Time to read: 6 min

One of the challenges with rapid prototyping is making sure that everything fits together properly. If the design team isn’t careful with its high-fidelity models, parts assembly may involve the use of a hammer – and sometimes in frustration.

With proper callouts, however, the secondary machining of 3D-printed and injection-molded parts gives designers a better tool. To ensure a perfect fit when a countersink hole isn’t needed, and to avoid the use of a hammer, the spotfaced hole is often the best solution.


What is a spotface?

A spotface is a specific area of a part — a spot — that is “faced” (i.e., passed over with an endmill so that it’s flat). Often, it’s a best practice to create a spotface callout around a hole. This spotface must be big enough to encompass the head of the fastener or the face area of the contacting feature (e.g., the end of a boss that a screw is passing through). Spotfacing can also be used to make flat surfaces for mating faces. (We won’t cover that application in detail in this article, but be aware of the power of secondary machining processes.)

When is a spotfaced hole the right choice? 

There are many different ways to approach functional design. One of the best methods to employ is elimination and reduction. Once you’ve established that a precision fit is desired, the design-by-elimination process is relatively straightforward. Use the simplified flowchart below.

As shown in the flowchart, there are a few drivers in the decision-making process.

As shown in the flowchart, there are a few drivers in the decision-making process.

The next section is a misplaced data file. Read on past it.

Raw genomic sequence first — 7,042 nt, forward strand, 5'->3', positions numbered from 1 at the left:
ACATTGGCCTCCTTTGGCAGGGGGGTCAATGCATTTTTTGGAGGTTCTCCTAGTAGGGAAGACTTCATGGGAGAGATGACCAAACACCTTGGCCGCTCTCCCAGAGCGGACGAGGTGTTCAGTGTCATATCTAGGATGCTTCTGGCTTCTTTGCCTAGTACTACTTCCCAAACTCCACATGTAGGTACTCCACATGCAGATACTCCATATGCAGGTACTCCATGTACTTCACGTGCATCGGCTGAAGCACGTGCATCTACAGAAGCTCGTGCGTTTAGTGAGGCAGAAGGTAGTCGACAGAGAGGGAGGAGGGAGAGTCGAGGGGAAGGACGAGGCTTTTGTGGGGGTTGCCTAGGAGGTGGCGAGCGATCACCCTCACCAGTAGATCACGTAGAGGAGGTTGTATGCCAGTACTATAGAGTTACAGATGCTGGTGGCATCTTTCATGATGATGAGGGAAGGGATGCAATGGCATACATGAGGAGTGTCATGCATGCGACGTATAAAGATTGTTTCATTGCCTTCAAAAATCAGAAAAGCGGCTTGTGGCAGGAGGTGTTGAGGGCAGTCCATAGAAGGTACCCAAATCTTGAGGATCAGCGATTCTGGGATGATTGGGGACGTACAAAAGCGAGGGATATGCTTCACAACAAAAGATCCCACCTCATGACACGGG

First and foremost, is precision needed? This question needs to be asked before the design is made. Otherwise, the hammer of frustration will make an appearance. 

After establishing precision needs, the performance and cosmetic requirements need to be examined. (Use the countersink holes article for additional information.)

The last drivers are the scope of the precision and the cost. If only a small target area around the hole — let’s call it a spot — needs to be faced and the cost needs to be kept down, then a spotfaced hole is the solution.

How do you call out a spotfaced hole?

A spotface is a specific callout made on a control drawing or indicated in a CAD (e.g., SolidWorks) model. The GD&T symbol for a spotface is shown below.

Spotface symbol

A proper spotface callout requires, at a minimum, the diameter of the spotface to be called out. (A depth is not needed.) The spotface callout precedes a hole callout as the spotface is a secondary operation. 

The simplest callout combination would be a through-hole with a spotface. In machining terms, this would entail a drilling operation followed by spotfacing using a spotface tool, which can be an appropriately sized end mill, counterborer, or an undersized endmill that performs an orbital pattern. Let’s use a metric example of a 2.2mm through-hole with a 5.5mm spotface. The GDT callout (without tolerances) would be as follows

Spotface GDT

What’s an example of when a spotface is the right choice? 

The following is a modified example of a real-world scenario where a spotface is the right choice. 

The problem

The company needs an enclosure for its new VR headset. The engineering team can’t use an off-the-shelf solution. Instead, this must be designed from scratch to fit with the custom mounting system. The engineering team needs 20x enclosures for field testing and evaluation. The sales team needs 30x to show off what the company is working on and drum up more investor interest.

The solution

First, the manufacturing method needs to be selected. This is where the establishment of primary operations occurs. The main options here are:

Since these are research and development activities, there is no need to proceed with injection molding. 3D-printed parts can be fragile, difficult to modify manually, and costly at this size. CNC machining is a great option but it is expensive for a 50x component need. Urethane casting is an excellent solution here. To play it safe, however, the design team orders a 3D-printed model for form and fit.